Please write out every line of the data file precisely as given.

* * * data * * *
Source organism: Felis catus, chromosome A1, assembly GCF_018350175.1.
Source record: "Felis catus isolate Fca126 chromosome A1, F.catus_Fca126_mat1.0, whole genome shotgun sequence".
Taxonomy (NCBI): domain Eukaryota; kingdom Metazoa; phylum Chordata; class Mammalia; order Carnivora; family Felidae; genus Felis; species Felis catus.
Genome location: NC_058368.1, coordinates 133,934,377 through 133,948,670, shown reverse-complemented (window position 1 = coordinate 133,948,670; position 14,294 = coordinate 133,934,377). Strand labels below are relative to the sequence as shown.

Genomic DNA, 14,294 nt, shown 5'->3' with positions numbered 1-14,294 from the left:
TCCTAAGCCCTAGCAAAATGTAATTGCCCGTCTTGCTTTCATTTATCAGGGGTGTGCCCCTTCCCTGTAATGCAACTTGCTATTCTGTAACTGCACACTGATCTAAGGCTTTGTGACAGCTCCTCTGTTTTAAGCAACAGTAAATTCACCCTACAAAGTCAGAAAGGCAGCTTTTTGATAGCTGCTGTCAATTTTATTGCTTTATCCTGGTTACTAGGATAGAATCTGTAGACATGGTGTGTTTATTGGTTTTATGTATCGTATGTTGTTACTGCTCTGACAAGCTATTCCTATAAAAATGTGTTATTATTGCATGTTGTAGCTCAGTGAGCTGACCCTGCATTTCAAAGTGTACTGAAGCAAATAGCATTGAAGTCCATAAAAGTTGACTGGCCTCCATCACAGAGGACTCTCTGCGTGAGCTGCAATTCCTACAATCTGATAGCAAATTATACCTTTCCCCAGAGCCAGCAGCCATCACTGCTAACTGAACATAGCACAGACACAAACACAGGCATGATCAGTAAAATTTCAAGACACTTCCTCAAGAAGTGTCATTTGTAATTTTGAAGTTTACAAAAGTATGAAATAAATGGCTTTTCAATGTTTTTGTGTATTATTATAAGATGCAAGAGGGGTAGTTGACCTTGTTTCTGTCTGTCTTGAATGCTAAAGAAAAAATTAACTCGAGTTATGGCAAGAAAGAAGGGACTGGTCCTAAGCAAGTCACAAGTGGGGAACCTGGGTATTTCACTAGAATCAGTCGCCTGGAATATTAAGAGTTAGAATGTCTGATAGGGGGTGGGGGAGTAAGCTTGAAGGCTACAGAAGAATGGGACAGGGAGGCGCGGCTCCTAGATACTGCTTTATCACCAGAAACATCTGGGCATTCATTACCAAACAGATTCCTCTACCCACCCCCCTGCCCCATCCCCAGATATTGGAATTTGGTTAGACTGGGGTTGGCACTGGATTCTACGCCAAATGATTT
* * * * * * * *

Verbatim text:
Source organism: Felis catus, chromosome A1, assembly GCF_018350175.1.
Source record: "Felis catus isolate Fca126 chromosome A1, F.catus_Fca126_mat1.0, whole genome shotgun sequence".
Taxonomy (NCBI): domain Eukaryota; kingdom Metazoa; phylum Chordata; class Mammalia; order Carnivora; family Felidae; genus Felis; species Felis catus.
Genome location: NC_058368.1, coordinates 133,934,377 through 133,948,670, shown reverse-complemented (window position 1 = coordinate 133,948,670; position 14,294 = coordinate 133,934,377). Strand labels below are relative to the sequence as shown.

Genomic DNA, 14,294 nt, shown 5'->3' with positions numbered 1-14,294 from the left:
TCCTAAGCCCTAGCAAAATGTAATTGCCCGTCTTGCTTTCATTTATCAGGGGTGTGCCCCTTCCCTGTAATGCAACTTGCTATTCTGTAACTGCACACTGATCTAAGGCTTTGTGACAGCTCCTCTGTTTTAAGCAACAGTAAATTCACCCTACAAAGTCAGAAAGGCAGCTTTTTGATAGCTGCTGTCAATTTTATTGCTTTATCCTGGTTACTAGGATAGAATCTGTAGACATGGTGTGTTTATTGGTTTTATGTATCGTATGTTGTTACTGCTCTGACAAGCTATTCCTATAAAAATGTGTTATTATTGCATGTTGTAGCTCAGTGAGCTGACCCTGCATTTCAAAGTGTACTGAAGCAAATAGCATTGAAGTCCATAAAAGTTGACTGGCCTCCATCACAGAGGACTCTCTGCGTGAGCTGCAATTCCTACAATCTGATAGCAAATTATACCTTTCCCCAGAGCCAGCAGCCATCACTGCTAACTGAACATAGCACAGACACAAACACAGGCATGATCAGTAAAATTTCAAGACACTTCCTCAAGAAGTGTCATTTGTAATTTTGAAGTTTACAAAAGTATGAAATAAATGGCTTTTCAATGTTTTTGTGTATTATTATAAGATGCAAGAGGGGTAGTTGACCTTGTTTCTGTCTGTCTTGAATGCTAAAGAAAAAATTAACTCGAGTTATGGCAAGAAAGAAGGGACTGGTCCTAAGCAAGTCACAAGTGGGGAACCTGGGTATTTCACTAGAATCAGTCGCCTGGAATATTAAGAGTTAGAATGTCTGATAGGGGGTGGGGGAGTAAGCTTGAAGGCTACAGAAGAATGGGACAGGGAGGCGCGGCTCCTAGATACTGCTTTATCACCAGAAACATCTGGGCATTCATTACCAAACAGATTCCTCTACCCACCCCCCTGCCCCATCCCCAGATATTGGAATTTGGTTAGACTGGGGTTGGCACTGGATTCTACGCCAAATGATTT